Tuesday, October 15, 2013

My Year with Spurgeon: Week 41

THERE ARE SOME passages of sacred writ [Isaiah 43:25] which have been more abundantly blessed to the conversion of souls than others. They may be called salvation texts. We may not be able to discover how it is, or why it is, but certainly it is the fact, that some chosen verses have been more used of God to bring men to the cross of Christ than any others in his Word. Certainly they are not more inspired, but I suppose they are more noticeable from their position, from their peculiar phraseology more adapted to catch the eye of the reader, and more suitable to a prevailing spiritual condition. ~ Charles Spurgeon, "Forgiveness"
If you will turn to your Bibles, you will find who are the persons here spoken of. Look for example at the 22nd verse of the chapter from which our text is taken, and you will see, first, that they were prayerless people...And are there not some prayerless ones sitting or standing here this morning? Prayerless souls are Christless souls; for you can have no real fellowship with Christ, no communion with the Father, unless you approach his mercy-seat, and be often there; and yet if you are condemning yourselves, and lamenting that this has been your condition, you need not despair, for this mercy is for you: “Thou hast not called upon me, O Jacob;” yet, “I, even I, am he that blotteth out thy transgressions for mine own sake.” ~ Charles Spurgeon, "Forgiveness"
Next, these persons were despisers of religion, for observe the language of the same verse:—“Thou hast been weary of me, O Israel.” And may I not say to some here—thou despisest religion, thou hatest God; thou art weary of him, and lovest not his services. As for the Sabbath-day, do not too many of you find it the most tiresome day in the week, and do you not, in fact, look over your ledger on the Sabbath afternoon? If you were compelled to attend a place of worship twice on the Sabbath-day, would you not think it the greatest and most terrible hardship that could be inflicted upon you? You have to find some worldly amusement to make the hours of the Sabbath-day pass away with any comfort at all. So far from wishing that “congregations might ne’er break up.” and the Sabbath last for eternity, is it not to some of you the most tedious day of the week? You feel it to be a weariness, and are glad when it is gone. ~ Charles Spurgeon, "Forgiveness"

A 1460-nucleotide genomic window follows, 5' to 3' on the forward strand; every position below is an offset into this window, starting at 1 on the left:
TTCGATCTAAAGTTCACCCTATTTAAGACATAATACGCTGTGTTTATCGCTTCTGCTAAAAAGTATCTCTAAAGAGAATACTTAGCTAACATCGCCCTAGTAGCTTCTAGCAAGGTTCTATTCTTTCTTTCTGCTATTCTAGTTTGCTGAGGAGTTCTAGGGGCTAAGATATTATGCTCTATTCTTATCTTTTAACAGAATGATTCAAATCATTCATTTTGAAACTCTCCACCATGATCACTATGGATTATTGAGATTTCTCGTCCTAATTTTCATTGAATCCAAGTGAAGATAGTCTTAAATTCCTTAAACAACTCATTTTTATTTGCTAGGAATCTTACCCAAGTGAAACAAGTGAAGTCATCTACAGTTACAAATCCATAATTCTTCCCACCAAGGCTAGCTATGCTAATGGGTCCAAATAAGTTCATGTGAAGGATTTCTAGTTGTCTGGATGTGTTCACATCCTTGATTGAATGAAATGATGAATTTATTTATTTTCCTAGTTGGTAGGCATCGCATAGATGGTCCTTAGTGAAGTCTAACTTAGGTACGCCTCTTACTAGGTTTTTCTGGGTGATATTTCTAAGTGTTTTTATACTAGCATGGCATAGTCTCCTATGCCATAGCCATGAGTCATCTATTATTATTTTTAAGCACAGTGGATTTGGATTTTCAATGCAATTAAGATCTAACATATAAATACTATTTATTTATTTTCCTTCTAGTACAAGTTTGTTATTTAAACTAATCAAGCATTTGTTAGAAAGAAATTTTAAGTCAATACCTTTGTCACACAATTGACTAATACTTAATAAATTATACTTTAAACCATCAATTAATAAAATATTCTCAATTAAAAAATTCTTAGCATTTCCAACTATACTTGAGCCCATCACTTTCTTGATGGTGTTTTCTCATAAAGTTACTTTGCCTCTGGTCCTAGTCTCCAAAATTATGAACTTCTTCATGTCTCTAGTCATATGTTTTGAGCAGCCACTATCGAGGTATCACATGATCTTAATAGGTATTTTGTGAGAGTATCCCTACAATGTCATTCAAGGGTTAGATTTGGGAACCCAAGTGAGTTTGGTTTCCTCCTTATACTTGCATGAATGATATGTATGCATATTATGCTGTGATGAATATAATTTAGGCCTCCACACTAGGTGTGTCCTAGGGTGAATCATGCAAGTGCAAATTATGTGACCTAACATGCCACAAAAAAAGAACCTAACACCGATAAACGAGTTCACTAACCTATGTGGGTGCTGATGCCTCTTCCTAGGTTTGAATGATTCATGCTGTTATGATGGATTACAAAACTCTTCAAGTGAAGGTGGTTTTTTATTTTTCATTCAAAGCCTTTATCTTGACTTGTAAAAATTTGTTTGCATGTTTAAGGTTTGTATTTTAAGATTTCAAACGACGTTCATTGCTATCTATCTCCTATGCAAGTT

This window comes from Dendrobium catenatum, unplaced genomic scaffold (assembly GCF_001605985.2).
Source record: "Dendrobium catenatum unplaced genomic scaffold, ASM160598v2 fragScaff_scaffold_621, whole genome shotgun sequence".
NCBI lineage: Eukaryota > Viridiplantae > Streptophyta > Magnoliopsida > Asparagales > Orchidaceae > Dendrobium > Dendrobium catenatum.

It is well said, the chief end of man is to glorify God. For that purpose God made the sun, moon, and stars, and all his works, that they might honor him. And yet how many are there, even, perhaps among my hearers this morning, who have never honored God in their lives. ~ Charles Spurgeon, "Forgiveness"
These, then, are the characters who receive mercy. Some of you may say, “You seem to think us a bad lot”—and so I do. Others exclaim, “How can you talk to us in this way? We are a honest, moral, and upright people.” If so, then I have no gospel to preach to you. You may go elsewhere if you will, for you may get moral sermons in scores of chapels if you want them; but I am come in my Master’s name to preach to sinners, and so I will not say a word to you Pharisees except this—By so much as you think yourself righteous and holy, by so much shall ye be cast out of God’s presence at last. ~ Charles Spurgeon, "Forgiveness"
We have found out the persons to whom God will give mercy; now what is mercy’s deed? It is a deed of forgiveness, and in speaking of it, I shall speak first of its being a divine forgiveness—“I, even I, am he.” Divine pardon is the only forgiveness possible; for no one can remit sin but God only, and it matters not whether a Roman Catholic Priest, or any other priest shall say in the name of God, “I absolve thee from thy transgressions,” it is abominable blasphemy. If a man has offended me I can forgive him, but if he has offended God I cannot forgive him. The only discharge possible is pardon by God; but then it is the only pardon necessary. It is only God that can forgive satisfactorily; because no human pardon can ease the troubled conscience. ~ Charles Spurgeon, "Forgiveness"
It is said that Alexander, whenever he attacked a city, put a light before the gate of it; and if the inhabitants surrendered before the light was burnt out, he spared them; but if the light went out first, he put them all to death. But our Master is more merciful than this; for if he had manifested grace only while a small light would burn, where should we have been? There be some here seventy or eighty years of age, and God has mercy on you still; but there is a light you know which when once quenched, extinguishes all hope of pardon—the light of life. ~ Charles Spurgeon, "Forgiveness"
It is no more possible for a pardoned man to be lost than for Christ to be lost, because Christ is the sinner’s surety. ~ Charles Spurgeon, "Forgiveness"
If you have been the chief of sinners, you may have the chief of sinner’s forgiveness, and God can bestow it now. ~ Charles Spurgeon, "Forgiveness"

© Becky Laney of Operation Actually Read Bible

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